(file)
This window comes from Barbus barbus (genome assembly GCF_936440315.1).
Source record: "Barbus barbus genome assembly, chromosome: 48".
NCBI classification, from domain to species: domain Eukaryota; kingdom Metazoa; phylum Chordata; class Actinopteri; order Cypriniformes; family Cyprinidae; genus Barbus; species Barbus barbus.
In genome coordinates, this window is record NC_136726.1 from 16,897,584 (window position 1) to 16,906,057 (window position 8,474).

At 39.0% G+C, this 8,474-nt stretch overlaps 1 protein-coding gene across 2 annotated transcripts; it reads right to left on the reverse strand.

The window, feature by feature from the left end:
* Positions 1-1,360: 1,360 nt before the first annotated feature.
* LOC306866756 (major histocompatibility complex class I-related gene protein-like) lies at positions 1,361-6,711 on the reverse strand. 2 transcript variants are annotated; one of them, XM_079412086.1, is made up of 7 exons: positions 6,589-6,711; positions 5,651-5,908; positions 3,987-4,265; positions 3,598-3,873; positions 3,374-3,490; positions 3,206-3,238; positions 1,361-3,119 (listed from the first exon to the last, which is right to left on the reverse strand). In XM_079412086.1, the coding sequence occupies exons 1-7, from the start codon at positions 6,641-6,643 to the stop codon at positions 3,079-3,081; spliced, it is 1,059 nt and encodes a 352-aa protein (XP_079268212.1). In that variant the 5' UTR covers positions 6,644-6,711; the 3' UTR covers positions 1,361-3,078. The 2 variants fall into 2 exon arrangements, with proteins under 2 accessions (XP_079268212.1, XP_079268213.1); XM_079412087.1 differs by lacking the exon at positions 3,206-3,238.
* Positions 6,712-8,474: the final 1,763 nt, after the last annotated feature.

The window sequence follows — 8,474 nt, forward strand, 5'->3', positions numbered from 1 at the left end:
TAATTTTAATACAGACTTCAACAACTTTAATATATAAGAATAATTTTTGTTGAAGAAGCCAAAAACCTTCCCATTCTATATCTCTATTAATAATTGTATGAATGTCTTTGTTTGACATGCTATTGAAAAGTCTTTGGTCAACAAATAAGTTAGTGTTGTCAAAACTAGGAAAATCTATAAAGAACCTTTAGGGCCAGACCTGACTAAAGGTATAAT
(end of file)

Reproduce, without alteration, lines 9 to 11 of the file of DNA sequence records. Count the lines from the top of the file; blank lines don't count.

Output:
* Positions 6,712-8,474: the final 1,763 nt, after the last annotated feature.

The window sequence follows — 8,474 nt, forward strand, 5'->3', positions numbered from 1 at the left end:
TAATTTTAATACAGACTTCAACAACTTTAATATATAAGAATAATTTTTGTTGAAGAAGCCAAAAACCTTCCCATTCTATATCTCTATTAATAATTGTATGAATGTCTTTGTTTGACATGCTATTGAAAAGTCTTTGGTCAACAAATAAGTTAGTGTTGTCAAAACTAGGAAAATCTATAAAGAACCTTTAGGGCCAGACCTGACTAAAGGTATAAT